Individuals can also rate every trail listed on the website. While this is a great feature, it isn’t used very heavily at this time. Then again, the site just launched. When rating a trail the site will ask a lot of specific details, which over time will build a very comprehensive trip report and community.
In addition to rating a trail already on the site, you can also add your own trails. This is an excellent feature to have in the first place, but highlights one of the small issues with Hike Wild Montana. There are a good number of trails on there — really, an amazing amount to be assembled in a short time by volunteers. But not every trail in Montana is on there. This works in one way, because avid hikers can add to the project and get their own trips and trails on an official site. It detracts a little as well, because individuals might go elsewhere to find more specific areas.
One example is Glacier National Park, one of the most famous spots in Montana and the U.S. for hiking. The central part of Glacier on the Hiking Guide only has a single hike, and a handful of hikes, about 15, are scattered around the edges and in other wilderness areas surrounding Glacier. There are certainly more hikes to be had. In time, users and staff will add them.
Another aspect that could be added is a specific area for trail length. This is not included in any of the features or breakdowns, and while trails can be listed by length in ascending or descending order, an option to sort trail by mile markers — 1 mile, 2, miles, 10 miles, etc. — would be handy.
The issue with non-profit and government funded projects most often comes down user interface and code. The spirit is there, but the technical ability to organize the information and make it accessible is often lacking. Hike Wild Montana falls right in the middle when it comes to execution. Many aspects of the site are designed incredibly well, especially for such a comprehensive amount of information. The interactive map is central, with further details that pop up on the left- and right-hand sides. It loads data quickly, everything is in good resolution, and is actually accessible with just a few clicks.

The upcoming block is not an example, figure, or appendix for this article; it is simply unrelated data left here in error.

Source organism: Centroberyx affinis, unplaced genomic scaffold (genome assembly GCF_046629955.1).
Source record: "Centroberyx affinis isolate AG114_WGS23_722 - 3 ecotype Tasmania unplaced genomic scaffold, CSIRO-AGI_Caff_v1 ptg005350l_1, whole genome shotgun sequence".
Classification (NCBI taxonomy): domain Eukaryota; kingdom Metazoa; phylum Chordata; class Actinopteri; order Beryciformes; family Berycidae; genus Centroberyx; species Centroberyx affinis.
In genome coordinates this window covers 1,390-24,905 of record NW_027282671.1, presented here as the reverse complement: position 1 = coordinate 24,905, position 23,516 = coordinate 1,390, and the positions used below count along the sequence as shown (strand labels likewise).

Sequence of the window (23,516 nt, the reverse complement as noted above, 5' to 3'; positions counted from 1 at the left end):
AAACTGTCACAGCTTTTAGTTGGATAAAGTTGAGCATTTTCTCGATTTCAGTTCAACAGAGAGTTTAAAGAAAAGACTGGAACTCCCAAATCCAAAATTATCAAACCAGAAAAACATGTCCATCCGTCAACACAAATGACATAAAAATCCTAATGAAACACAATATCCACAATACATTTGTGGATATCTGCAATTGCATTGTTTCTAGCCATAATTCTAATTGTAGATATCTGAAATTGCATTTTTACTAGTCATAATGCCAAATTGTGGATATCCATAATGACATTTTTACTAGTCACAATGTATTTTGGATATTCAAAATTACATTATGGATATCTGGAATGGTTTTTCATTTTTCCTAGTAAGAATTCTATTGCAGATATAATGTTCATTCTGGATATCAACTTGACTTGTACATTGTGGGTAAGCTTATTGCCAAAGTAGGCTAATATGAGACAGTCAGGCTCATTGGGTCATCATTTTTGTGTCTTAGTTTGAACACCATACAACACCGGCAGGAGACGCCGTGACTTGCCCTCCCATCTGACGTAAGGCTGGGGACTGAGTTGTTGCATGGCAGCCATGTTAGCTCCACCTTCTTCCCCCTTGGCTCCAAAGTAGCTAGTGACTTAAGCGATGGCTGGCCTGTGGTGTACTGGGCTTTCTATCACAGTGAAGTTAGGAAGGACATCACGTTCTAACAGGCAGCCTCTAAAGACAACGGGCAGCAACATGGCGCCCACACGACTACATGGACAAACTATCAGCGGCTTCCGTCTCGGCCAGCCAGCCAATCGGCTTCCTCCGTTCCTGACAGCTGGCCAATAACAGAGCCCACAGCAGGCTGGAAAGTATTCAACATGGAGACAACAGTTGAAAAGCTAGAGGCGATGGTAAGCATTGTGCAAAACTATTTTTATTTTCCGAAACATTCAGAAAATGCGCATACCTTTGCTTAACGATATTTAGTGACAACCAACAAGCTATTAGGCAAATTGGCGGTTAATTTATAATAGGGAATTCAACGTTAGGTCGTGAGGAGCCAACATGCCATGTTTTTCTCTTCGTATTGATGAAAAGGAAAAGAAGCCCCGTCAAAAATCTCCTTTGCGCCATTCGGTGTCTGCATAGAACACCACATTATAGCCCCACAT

The negatives are that because the categories are displayed on the sides, the inline scrolling interferes with the overall scrolling. Often the cursor gets stuck in the wrong area, and you end up scrolling through things you didn’t mean to. Along with this are a couple pop-ups placed in bad locations so that it becomes hard to see the larger web page you’re looking at.
A Resource for the Ages
The reality is that a non-profit created a highly functional trail website that emboldens users and builds a community, and it only launched on April 8, 2016. As it gets popular it will become a primary resource for Montana locals and tourists, and greatly increase the hike-ability of the Big Sky State.
Images in order: Grinnell Glacier Trail by Jeff P via Flickr; All screenshots courtesy MWA